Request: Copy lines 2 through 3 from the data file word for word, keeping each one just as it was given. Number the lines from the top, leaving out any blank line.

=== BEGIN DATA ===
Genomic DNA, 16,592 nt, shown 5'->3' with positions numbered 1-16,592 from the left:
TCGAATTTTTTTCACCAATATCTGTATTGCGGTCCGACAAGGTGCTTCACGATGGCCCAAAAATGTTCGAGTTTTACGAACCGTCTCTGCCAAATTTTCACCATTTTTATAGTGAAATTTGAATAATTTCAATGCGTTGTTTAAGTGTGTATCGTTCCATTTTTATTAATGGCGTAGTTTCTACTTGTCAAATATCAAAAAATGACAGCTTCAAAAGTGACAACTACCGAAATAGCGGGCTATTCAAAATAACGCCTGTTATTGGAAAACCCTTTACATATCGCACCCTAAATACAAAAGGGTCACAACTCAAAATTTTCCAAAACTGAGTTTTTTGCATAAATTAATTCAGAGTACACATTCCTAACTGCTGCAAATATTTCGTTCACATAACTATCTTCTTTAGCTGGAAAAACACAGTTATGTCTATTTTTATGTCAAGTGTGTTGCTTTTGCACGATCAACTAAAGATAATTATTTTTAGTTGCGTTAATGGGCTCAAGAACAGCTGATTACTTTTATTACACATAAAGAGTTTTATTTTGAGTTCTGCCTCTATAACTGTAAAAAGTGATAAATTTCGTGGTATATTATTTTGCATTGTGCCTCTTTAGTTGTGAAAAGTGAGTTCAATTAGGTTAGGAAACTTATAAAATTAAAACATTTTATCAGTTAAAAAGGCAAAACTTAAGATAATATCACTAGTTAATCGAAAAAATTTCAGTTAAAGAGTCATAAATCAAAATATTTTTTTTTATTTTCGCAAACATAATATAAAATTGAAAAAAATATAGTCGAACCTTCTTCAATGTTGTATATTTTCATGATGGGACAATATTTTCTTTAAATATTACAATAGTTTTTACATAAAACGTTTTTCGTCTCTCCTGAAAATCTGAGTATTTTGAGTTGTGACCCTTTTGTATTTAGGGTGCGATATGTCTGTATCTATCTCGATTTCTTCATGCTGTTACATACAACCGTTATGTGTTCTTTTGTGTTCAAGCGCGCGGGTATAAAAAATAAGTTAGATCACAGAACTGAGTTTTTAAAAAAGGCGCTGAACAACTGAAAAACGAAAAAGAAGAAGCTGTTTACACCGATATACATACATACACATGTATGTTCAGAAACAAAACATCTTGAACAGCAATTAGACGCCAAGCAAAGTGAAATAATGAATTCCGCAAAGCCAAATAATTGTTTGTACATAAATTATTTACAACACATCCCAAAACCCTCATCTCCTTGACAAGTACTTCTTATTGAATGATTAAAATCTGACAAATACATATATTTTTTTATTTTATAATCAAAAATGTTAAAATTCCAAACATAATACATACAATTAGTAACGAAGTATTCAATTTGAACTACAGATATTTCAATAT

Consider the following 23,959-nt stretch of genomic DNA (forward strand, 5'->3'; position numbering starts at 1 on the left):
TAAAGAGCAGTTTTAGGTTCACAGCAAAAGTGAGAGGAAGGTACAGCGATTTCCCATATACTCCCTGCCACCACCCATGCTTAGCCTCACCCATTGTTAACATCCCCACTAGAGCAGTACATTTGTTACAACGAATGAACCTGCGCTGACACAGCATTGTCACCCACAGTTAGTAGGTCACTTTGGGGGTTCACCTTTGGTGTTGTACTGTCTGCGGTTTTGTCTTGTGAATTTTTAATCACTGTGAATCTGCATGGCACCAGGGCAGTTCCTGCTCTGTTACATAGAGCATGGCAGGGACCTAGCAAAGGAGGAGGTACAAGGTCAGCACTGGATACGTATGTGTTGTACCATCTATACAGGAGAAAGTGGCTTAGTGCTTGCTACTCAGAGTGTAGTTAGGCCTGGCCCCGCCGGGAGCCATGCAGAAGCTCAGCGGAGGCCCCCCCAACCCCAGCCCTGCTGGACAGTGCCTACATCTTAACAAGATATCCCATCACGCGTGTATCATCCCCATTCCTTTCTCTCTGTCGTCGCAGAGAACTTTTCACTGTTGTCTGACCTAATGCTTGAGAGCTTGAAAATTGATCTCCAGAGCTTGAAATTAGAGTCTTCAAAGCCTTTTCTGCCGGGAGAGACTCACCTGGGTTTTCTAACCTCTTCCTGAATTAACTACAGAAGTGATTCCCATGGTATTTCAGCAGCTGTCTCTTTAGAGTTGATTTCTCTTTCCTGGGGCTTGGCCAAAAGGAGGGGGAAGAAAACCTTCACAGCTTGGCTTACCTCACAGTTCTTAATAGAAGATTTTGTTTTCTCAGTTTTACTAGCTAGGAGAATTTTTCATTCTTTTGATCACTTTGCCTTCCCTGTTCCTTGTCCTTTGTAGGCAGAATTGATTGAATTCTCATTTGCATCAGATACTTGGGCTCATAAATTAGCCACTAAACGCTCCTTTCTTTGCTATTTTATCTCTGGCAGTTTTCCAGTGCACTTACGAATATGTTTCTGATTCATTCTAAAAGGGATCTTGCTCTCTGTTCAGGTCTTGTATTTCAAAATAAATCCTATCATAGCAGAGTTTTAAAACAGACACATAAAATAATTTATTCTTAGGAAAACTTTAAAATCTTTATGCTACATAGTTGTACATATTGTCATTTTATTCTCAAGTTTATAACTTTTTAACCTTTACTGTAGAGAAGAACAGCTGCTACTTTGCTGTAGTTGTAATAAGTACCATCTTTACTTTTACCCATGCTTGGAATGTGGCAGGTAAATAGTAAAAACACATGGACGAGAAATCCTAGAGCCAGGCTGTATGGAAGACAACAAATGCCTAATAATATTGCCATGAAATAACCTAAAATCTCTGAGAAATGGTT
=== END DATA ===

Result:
TCGAATTTTTTTCACCAATATCTGTATTGCGGTCCGACAAGGTGCTTCACGATGGCCCAAAAATGTTCGAGTTTTACGAACCGTCTCTGCCAAATTTTCACCATTTTTATAGTGAAATTTGAATAATTTCAATGCGTTGTTTAAGTGTGTATCGTTCCATTTTTATTAATGGCGTAGTTTCTACTTGTCAAATATCAAAAAATGACAGCTTCAAAAGTGACAACTACCGAAATAGCGGGCTATTCAAAATAACGCCTGTTATTGGAAAACCCTTTACATATCGCACCCTAAATACAAAAGGGTCACAACTCAAAATTTTCCAAAACTGAGTTTTTTGCATAAATTAATTCAGAGTACACATTCCTAACTGCTGCAAATATTTCGTTCACATAACTATCTTCTTTAGCTGGAAAAACACAGTTATGTCTATTTTTATGTCAAGTGTGTTGCTTTTGCACGATCAACTAAAGATAATTATTTTTAGTTGCGTTAATGGGCTCAAGAACAGCTGATTACTTTTATTACACATAAAGAGTTTTATTTTGAGTTCTGCCTCTATAACTGTAAAAAGTGATAAATTTCGTGGTATATTATTTTGCATTGTGCCTCTTTAGTTGTGAAAAGTGAGTTCAATTAGGTTAGGAAACTTATAAAATTAAAACATTTTATCAGTTAAAAAGGCAAAACTTAAGATAATATCACTAGTTAATCGAAAAAATTTCAGTTAAAGAGTCATAAATCAAAATATTTTTTTTTATTTTCGCAAACATAATATAAAATTGAAAAAAATATAGTCGAACCTTCTTCAATGTTGTATATTTTCATGATGGGACAATATTTTCTTTAAATATTACAATAGTTTTTACATAAAACGTTTTTCGTCTCTCCTGAAAATCTGAGTATTTTGAGTTGTGACCCTTTTGTATTTAGGGTGCGATATGTCTGTATCTATCTCGATTTCTTCATGCTGTTACATACAACCGTTATGTGTTCTTTTGTGTTCAAGCGCGCGGGTATAAAAAATAAGTTAGATCACAGAACTGAGTTTTTAAAAAAGGCGCTGAACAACTGAAAAACGAAAAAGAAGAAGCTGTTTACACCGATATACATACATACACATGTATGTTCAGAAACAAAACATCTTGAACAGCAATTAGACGCCAAGCAAAGTGAAATAATGAATTCCGCAAAGCCAAATAATTGTTTGTACATAAATTATTTACAACACATCCCAAAACCCTCATCTCCTTGACAAGTACTTCTTATTGAATGATTAAAATCTGACAAATACATATATTTTTTTATTTTATAATCAAAAATGTTAAAATTCCAAACATAATACATACAATTAGTAACGAAGTATTCAATTTGAACTACAGATATTTCAATAT

Consider the following 23,959-nt stretch of genomic DNA (forward strand, 5'->3'; position numbering starts at 1 on the left):